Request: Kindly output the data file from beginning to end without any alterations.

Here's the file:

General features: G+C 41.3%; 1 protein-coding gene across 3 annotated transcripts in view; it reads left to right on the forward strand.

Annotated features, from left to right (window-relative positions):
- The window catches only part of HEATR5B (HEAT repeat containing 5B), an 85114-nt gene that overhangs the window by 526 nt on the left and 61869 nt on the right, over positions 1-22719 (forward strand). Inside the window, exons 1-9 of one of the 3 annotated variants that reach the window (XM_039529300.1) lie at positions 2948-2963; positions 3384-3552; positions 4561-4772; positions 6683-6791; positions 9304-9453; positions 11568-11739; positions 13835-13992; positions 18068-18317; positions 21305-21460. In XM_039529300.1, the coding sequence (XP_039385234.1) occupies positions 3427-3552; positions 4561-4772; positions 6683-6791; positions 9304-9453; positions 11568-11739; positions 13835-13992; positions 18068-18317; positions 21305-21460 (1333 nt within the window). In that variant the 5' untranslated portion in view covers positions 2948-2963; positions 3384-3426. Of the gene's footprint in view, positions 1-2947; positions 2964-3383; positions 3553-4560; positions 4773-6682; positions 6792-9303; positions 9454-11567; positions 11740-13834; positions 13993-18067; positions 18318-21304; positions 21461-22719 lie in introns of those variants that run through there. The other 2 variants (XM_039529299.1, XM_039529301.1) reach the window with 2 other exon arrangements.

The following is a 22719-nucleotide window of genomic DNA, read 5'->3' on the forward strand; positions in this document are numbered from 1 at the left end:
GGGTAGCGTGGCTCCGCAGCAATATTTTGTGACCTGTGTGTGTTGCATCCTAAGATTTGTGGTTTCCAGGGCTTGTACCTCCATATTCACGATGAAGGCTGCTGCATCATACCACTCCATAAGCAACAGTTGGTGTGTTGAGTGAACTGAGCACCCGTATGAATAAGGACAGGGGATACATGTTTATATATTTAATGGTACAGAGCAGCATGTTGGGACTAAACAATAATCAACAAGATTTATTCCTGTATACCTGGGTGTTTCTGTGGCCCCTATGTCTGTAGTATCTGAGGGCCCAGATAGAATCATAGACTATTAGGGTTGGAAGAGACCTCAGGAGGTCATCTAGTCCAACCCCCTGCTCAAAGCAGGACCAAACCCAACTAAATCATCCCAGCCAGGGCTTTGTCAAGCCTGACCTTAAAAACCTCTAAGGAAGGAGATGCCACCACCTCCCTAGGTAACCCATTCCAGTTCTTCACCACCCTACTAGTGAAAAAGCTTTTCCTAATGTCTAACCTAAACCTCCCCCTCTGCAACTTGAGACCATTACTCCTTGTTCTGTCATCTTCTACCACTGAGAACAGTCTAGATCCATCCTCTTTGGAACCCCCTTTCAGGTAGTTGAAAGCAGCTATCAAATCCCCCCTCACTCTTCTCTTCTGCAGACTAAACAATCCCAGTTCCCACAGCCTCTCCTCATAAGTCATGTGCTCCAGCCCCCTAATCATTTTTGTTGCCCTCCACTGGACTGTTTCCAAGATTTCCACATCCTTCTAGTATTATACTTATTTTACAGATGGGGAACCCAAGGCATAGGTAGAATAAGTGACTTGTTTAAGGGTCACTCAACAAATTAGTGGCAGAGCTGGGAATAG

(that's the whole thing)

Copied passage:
General features: G+C 41.3%; 1 protein-coding gene across 3 annotated transcripts in view; it reads left to right on the forward strand.

Annotated features, from left to right (window-relative positions):
- The window catches only part of HEATR5B (HEAT repeat containing 5B), an 85114-nt gene that overhangs the window by 526 nt on the left and 61869 nt on the right, over positions 1-22719 (forward strand). Inside the window, exons 1-9 of one of the 3 annotated variants that reach the window (XM_039529300.1) lie at positions 2948-2963; positions 3384-3552; positions 4561-4772; positions 6683-6791; positions 9304-9453; positions 11568-11739; positions 13835-13992; positions 18068-18317; positions 21305-21460. In XM_039529300.1, the coding sequence (XP_039385234.1) occupies positions 3427-3552; positions 4561-4772; positions 6683-6791; positions 9304-9453; positions 11568-11739; positions 13835-13992; positions 18068-18317; positions 21305-21460 (1333 nt within the window). In that variant the 5' untranslated portion in view covers positions 2948-2963; positions 3384-3426. Of the gene's footprint in view, positions 1-2947; positions 2964-3383; positions 3553-4560; positions 4773-6682; positions 6792-9303; positions 9454-11567; positions 11740-13834; positions 13993-18067; positions 18318-21304; positions 21461-22719 lie in introns of those variants that run through there. The other 2 variants (XM_039529299.1, XM_039529301.1) reach the window with 2 other exon arrangements.

The following is a 22719-nucleotide window of genomic DNA, read 5'->3' on the forward strand; positions in this document are numbered from 1 at the left end:
GGGTAGCGTGGCTCCGCAGCAATATTTTGTGACCTGTGTGTGTTGCATCCTAAGATTTGTGGTTTCCAGGGCTTGTACCTCCATATTCACGATGAAGGCTGCTGCATCATACCACTCCATAAGCAACAGTTGGTGTGTTGAGTGAACTGAGCACCCGTATGAATAAGGACAGGGGATACATGTTTATATATTTAATGGTACAGAGCAGCATGTTGGGACTAAACAATAATCAACAAGATTTATTCCTGTATACCTGGGTGTTTCTGTGGCCCCTATGTCTGTAGTATCTGAGGGCCCAGATAGAATCATAGACTATTAGGGTTGGAAGAGACCTCAGGAGGTCATCTAGTCCAACCCCCTGCTCAAAGCAGGACCAAACCCAACTAAATCATCCCAGCCAGGGCTTTGTCAAGCCTGACCTTAAAAACCTCTAAGGAAGGAGATGCCACCACCTCCCTAGGTAACCCATTCCAGTTCTTCACCACCCTACTAGTGAAAAAGCTTTTCCTAATGTCTAACCTAAACCTCCCCCTCTGCAACTTGAGACCATTACTCCTTGTTCTGTCATCTTCTACCACTGAGAACAGTCTAGATCCATCCTCTTTGGAACCCCCTTTCAGGTAGTTGAAAGCAGCTATCAAATCCCCCCTCACTCTTCTCTTCTGCAGACTAAACAATCCCAGTTCCCACAGCCTCTCCTCATAAGTCATGTGCTCCAGCCCCCTAATCATTTTTGTTGCCCTCCACTGGACTGTTTCCAAGATTTCCACATCCTTCTAGTATTATACTTATTTTACAGATGGGGAACCCAAGGCATAGGTAGAATAAGTGACTTGTTTAAGGGTCACTCAACAAATTAGTGGCAGAGCTGGGAATAG